The V&A has discovered a sketch (above) by John Constable on the reverse of their Branch Hill Pond, Hampstead. The picture was found when a later re-lining canvas was removed. More here.
Save Van Dyck!
November 25 2013
I went to the launch this morning (below) of the National Portrait Gallery's campaign to save Van Dyck's last self-portrait for the nation. The picture has been sold to an overseas buyer, and the NPG has 8 months to try and raise £12.5m to keep the painting in the UK.
It's the largest such campaign ever mounted by the NPG, and so far their determination to succeed is both admirable and encouraging. Regular readers will know (as I posted last week) that I work for the company which has sold the picture, so I'm in something of a predicament. But of course, the Van Dyck fan in me (he's my favourite artist) wants to see the picture remain on public display in the UK.
A large part of whether the campaign to save the picture succeeds will come down to how the public reacts. Funding bodies like the lottery will want to know whether the picture is not just an important work of art, but also whether it's something the public really relates to. That's why the NPG are taking the picture on tour round the country, and cleverly pitching it as one of the greatest 'selfies' ever painted (which it is).
So if you'd like to see the picture stay here, spread the word as far and wide as possible. Take your kids to see it. Tweet #savevandyck endlessly. Watch the video above and share it. And most importantly of all, donate!* Which you can do here, on the Art Fund's 'Save Van Dyck' website.
Update II - excellent reaction on Twitter already, including this helpful Tweet from Derren Brown, just sent to his 1.7m followers:
Update III - a fine piece from Jonathan Jones in The Guardian, who asks, is the picture worth it?
Absolutely. I think this is one of the most worthwhile campaigns in years to "save" a work of art for the nation. Van Dyck's Self-Portrait would make a spectacular addition to the National Portrait Gallery. Quite frankly, it could make the place. It would give a gallery stuffed with pictures of primarily historical interest a true artistic masterpiece, by the man from Antwerp who gave birth to British art.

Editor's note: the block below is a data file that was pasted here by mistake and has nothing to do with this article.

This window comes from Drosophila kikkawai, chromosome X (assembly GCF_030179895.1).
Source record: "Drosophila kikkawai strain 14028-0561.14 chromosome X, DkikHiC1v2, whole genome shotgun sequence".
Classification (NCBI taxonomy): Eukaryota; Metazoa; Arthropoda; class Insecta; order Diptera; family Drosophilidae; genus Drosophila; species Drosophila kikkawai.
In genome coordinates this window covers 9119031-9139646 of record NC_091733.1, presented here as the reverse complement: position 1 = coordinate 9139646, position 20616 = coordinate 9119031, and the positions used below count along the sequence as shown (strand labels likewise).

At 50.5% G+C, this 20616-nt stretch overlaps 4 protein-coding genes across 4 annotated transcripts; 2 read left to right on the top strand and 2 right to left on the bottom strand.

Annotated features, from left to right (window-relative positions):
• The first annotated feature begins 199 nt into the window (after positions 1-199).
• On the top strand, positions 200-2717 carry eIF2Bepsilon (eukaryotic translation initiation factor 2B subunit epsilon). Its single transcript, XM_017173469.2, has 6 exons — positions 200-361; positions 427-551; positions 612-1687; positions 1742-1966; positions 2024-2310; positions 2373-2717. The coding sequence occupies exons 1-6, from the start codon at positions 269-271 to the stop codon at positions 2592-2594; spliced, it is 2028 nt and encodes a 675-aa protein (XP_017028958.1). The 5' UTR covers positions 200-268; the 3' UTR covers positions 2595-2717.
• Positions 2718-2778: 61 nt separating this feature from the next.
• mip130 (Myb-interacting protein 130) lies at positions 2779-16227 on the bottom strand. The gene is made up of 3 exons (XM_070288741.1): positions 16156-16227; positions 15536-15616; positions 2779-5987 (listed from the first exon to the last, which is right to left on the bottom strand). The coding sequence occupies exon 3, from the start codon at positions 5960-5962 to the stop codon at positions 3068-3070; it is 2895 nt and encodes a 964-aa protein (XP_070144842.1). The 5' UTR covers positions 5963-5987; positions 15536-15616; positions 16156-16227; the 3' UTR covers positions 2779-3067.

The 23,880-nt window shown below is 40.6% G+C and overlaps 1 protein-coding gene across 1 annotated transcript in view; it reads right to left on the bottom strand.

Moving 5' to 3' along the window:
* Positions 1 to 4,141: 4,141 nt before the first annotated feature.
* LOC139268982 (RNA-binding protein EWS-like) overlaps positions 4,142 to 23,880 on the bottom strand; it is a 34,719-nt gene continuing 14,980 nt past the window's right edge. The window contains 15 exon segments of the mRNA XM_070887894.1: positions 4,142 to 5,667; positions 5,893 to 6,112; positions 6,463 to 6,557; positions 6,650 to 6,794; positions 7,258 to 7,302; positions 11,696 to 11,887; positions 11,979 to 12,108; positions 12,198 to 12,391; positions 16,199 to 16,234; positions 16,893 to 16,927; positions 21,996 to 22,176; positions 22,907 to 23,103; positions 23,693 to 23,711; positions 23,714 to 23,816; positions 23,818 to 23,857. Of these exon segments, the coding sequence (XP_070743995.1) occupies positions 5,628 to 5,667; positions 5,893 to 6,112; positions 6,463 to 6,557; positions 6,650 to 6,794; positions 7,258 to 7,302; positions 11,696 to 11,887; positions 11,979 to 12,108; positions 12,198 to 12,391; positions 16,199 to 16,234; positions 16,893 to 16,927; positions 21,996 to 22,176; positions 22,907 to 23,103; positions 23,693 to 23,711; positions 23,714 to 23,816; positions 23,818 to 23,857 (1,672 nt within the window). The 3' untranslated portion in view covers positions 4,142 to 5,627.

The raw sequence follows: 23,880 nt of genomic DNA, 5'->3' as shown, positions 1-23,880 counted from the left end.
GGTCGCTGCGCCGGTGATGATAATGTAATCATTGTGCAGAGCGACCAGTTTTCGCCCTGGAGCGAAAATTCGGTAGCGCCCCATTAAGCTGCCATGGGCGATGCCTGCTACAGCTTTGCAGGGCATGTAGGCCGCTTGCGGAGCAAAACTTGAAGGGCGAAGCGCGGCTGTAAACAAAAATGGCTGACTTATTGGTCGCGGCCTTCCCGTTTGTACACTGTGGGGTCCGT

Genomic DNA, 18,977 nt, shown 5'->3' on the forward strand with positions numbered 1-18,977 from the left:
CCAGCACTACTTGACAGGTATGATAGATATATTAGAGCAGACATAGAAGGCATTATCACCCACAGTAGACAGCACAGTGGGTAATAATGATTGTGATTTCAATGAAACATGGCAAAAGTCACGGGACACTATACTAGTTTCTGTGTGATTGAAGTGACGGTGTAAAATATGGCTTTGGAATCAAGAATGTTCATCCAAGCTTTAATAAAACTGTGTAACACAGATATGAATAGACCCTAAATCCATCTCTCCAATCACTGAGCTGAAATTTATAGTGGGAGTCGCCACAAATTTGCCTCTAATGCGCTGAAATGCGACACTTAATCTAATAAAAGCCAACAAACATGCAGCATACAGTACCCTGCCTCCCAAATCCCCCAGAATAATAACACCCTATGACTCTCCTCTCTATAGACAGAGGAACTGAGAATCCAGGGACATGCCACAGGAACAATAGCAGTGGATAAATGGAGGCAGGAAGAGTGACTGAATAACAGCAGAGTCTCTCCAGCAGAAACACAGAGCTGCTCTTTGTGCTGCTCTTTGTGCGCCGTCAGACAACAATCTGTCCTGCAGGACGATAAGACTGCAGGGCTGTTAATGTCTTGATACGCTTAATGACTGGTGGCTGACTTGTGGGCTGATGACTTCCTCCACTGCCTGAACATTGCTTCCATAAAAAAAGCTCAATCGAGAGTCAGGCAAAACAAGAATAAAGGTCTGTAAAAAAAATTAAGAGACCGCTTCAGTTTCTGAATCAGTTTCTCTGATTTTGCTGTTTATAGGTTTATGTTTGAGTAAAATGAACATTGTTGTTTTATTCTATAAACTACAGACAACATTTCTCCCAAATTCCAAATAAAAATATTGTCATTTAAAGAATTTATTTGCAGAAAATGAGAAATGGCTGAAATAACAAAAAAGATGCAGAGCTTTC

Van Dyck was fascinated by the English face. His paintings are full of pale faces, with quirky physiognomies and flaccid skin – the faces of the English upper class in the reign of Charles I. You can see how intrigued he was by this northern island just by looking at his portrait of the art collector George Gage doing business in Italy. Van Dyck shows this elegant art lover as a quintessential Englishman abroad, his long white hands and face looking raw and even sickly in the light of Rome.
Charles I ruled over an art-loving court and Van Dyck, a painter who could and did work all over Europe, came to Britain to get paid for portraits. His images of Stuart ladies and gentlemen have immense panache and cavalier style. They are at once real and down to earth – those pasty faces – yet magnificent in their silken garments and rich settings.
When British art took off in the 18th century, it was Van Dyck that artists like Gainsborough looked back to as the father of British painting – Gainsborough's painting The Blue Boy is his tribute to his art hero.
The painting the National Portrait Gallery wants to buy is the last known self-portrait by Van Dyck. He was very conscious of his talent – this portrait shows it. He stands sideways to the mirror he is looking at while he paints, and turns his head lightly towards it in a nonchalant, aristocratic pose.